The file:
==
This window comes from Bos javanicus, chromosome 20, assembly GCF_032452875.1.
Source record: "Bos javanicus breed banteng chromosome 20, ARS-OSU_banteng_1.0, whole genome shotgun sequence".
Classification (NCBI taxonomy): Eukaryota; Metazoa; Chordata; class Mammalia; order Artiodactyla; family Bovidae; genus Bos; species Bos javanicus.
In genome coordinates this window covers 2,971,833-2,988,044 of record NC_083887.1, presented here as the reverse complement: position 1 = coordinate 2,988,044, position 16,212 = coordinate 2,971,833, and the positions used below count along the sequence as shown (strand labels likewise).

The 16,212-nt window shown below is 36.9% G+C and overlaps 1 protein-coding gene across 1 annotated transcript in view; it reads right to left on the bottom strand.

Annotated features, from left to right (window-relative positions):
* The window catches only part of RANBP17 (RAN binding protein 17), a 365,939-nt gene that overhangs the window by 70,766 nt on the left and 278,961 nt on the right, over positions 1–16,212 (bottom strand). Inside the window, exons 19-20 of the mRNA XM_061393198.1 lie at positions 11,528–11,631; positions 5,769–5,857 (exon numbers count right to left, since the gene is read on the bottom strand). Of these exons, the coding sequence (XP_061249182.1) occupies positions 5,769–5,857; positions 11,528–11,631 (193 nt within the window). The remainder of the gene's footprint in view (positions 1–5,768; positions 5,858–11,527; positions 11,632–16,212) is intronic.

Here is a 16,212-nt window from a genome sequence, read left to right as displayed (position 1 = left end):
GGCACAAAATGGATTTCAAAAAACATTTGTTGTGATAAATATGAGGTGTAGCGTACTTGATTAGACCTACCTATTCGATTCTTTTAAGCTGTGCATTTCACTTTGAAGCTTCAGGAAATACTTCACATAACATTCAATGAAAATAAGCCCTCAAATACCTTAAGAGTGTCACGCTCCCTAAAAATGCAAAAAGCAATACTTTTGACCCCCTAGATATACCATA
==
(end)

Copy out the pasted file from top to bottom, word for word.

This window comes from Bos javanicus, chromosome 20, assembly GCF_032452875.1.
Source record: "Bos javanicus breed banteng chromosome 20, ARS-OSU_banteng_1.0, whole genome shotgun sequence".
Classification (NCBI taxonomy): Eukaryota; Metazoa; Chordata; class Mammalia; order Artiodactyla; family Bovidae; genus Bos; species Bos javanicus.
In genome coordinates this window covers 2,971,833-2,988,044 of record NC_083887.1, presented here as the reverse complement: position 1 = coordinate 2,988,044, position 16,212 = coordinate 2,971,833, and the positions used below count along the sequence as shown (strand labels likewise).

The 16,212-nt window shown below is 36.9% G+C and overlaps 1 protein-coding gene across 1 annotated transcript in view; it reads right to left on the bottom strand.

Annotated features, from left to right (window-relative positions):
* The window catches only part of RANBP17 (RAN binding protein 17), a 365,939-nt gene that overhangs the window by 70,766 nt on the left and 278,961 nt on the right, over positions 1–16,212 (bottom strand). Inside the window, exons 19-20 of the mRNA XM_061393198.1 lie at positions 11,528–11,631; positions 5,769–5,857 (exon numbers count right to left, since the gene is read on the bottom strand). Of these exons, the coding sequence (XP_061249182.1) occupies positions 5,769–5,857; positions 11,528–11,631 (193 nt within the window). The remainder of the gene's footprint in view (positions 1–5,768; positions 5,858–11,527; positions 11,632–16,212) is intronic.

Here is a 16,212-nt window from a genome sequence, read left to right as displayed (position 1 = left end):
GGCACAAAATGGATTTCAAAAAACATTTGTTGTGATAAATATGAGGTGTAGCGTACTTGATTAGACCTACCTATTCGATTCTTTTAAGCTGTGCATTTCACTTTGAAGCTTCAGGAAATACTTCACATAACATTCAATGAAAATAAGCCCTCAAATACCTTAAGAGTGTCACGCTCCCTAAAAATGCAAAAAGCAATACTTTTGACCCCCTAGATATACCATA